Turks and Caicos lawyer charged in corruption case
Sep. 20, 2013
SAN JUAN, Puerto Rico (AP) — A high-profile attorney who runs a law firm in the Turks and Caicos Islands with numerous international clients was arrested on corruption charges, officials said Friday.
Norman Saunders Jr. was charged as part of an ongoing investigation that has seen the British territory seize money and property that officials say were improperly obtained by corrupt politicians.
Saunders faces three charges such as acquiring criminal property in a case linked to a former government minister whose trial is scheduled to start next year.
Saunders appeared in court Friday but did not enter a plea. He is out on bail and is scheduled to appear in court on Nov. 8, governor's office spokesman Neil Smith said in a phone interview.
A woman who answered the phone at Saunders' law firm, Saunders & Co., said he wasn't there and said she didn't know if he had an attorney. Saunders did not immediately respond to an email seeking comment.
It is the second time he's been charged, and he previously has denied the allegations.
Saunders is the son of Norman B. Saunders, a former territory chief minister who was indicted in March 1985 in Miami on charges of conspiring to smuggle drugs into the U.S. He was sentenced to eight years in prison. After his release, he was re-elected to the local House of Assembly and still serves as a legislator.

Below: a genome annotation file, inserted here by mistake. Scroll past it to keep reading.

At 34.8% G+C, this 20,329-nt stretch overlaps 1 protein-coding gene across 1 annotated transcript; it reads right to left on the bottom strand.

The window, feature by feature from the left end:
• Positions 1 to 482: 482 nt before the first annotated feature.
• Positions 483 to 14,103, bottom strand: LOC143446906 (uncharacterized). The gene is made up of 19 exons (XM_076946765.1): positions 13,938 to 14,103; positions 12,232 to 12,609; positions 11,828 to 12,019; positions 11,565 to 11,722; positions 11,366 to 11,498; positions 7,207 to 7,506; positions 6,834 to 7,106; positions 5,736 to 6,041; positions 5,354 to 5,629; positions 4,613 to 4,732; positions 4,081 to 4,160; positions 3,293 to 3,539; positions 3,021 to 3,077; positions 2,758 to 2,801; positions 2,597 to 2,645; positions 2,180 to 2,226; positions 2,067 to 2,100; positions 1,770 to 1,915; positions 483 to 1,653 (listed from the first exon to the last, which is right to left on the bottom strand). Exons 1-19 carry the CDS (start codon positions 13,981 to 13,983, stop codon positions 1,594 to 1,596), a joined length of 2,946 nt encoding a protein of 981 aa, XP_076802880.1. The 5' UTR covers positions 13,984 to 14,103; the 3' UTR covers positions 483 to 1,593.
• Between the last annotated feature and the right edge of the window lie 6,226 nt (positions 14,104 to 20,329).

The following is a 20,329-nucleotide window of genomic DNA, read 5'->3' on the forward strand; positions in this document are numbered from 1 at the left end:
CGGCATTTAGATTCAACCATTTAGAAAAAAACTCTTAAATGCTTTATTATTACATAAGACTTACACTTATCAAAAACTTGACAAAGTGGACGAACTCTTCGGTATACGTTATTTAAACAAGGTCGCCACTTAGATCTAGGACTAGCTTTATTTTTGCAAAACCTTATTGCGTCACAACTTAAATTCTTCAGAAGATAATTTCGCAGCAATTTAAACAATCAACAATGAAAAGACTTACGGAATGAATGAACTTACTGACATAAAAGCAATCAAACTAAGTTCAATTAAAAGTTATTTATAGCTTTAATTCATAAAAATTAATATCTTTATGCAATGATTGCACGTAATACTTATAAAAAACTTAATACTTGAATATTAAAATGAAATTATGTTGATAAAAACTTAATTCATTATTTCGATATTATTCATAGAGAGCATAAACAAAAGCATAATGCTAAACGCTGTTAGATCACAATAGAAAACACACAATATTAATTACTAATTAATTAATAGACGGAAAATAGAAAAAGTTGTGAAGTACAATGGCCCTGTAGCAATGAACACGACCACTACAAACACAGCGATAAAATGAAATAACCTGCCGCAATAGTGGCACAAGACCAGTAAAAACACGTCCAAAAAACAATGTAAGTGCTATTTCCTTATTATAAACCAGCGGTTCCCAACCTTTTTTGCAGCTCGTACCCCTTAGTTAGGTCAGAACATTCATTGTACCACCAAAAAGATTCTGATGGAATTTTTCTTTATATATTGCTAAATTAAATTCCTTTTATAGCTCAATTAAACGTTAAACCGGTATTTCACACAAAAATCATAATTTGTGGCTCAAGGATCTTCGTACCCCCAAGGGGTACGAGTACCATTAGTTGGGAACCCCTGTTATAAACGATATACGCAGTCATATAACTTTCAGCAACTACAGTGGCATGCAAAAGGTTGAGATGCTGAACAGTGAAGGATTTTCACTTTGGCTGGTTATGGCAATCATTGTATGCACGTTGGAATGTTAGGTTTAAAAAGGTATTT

Authorities have so far recovered $20.5 million in cash and 3,000 acres (1,200 hectares) of government property that was illegally sold or bought, Smith said. The total amount of property is worth more than $100 million.
"It is one of the major assets that this island has," he said.
Officials also are still awaiting the extradition of former premier Michael Misick from Brazil, where he was arrested in December on an international warrant issued by Interpol. British authorities say they want to question him as part of the investigation.
Britain imposed three years of direct rule after a commission in 2009 found evidence of systemic corruption. It allowed the territory of some 47,000 people to resume self-government last November.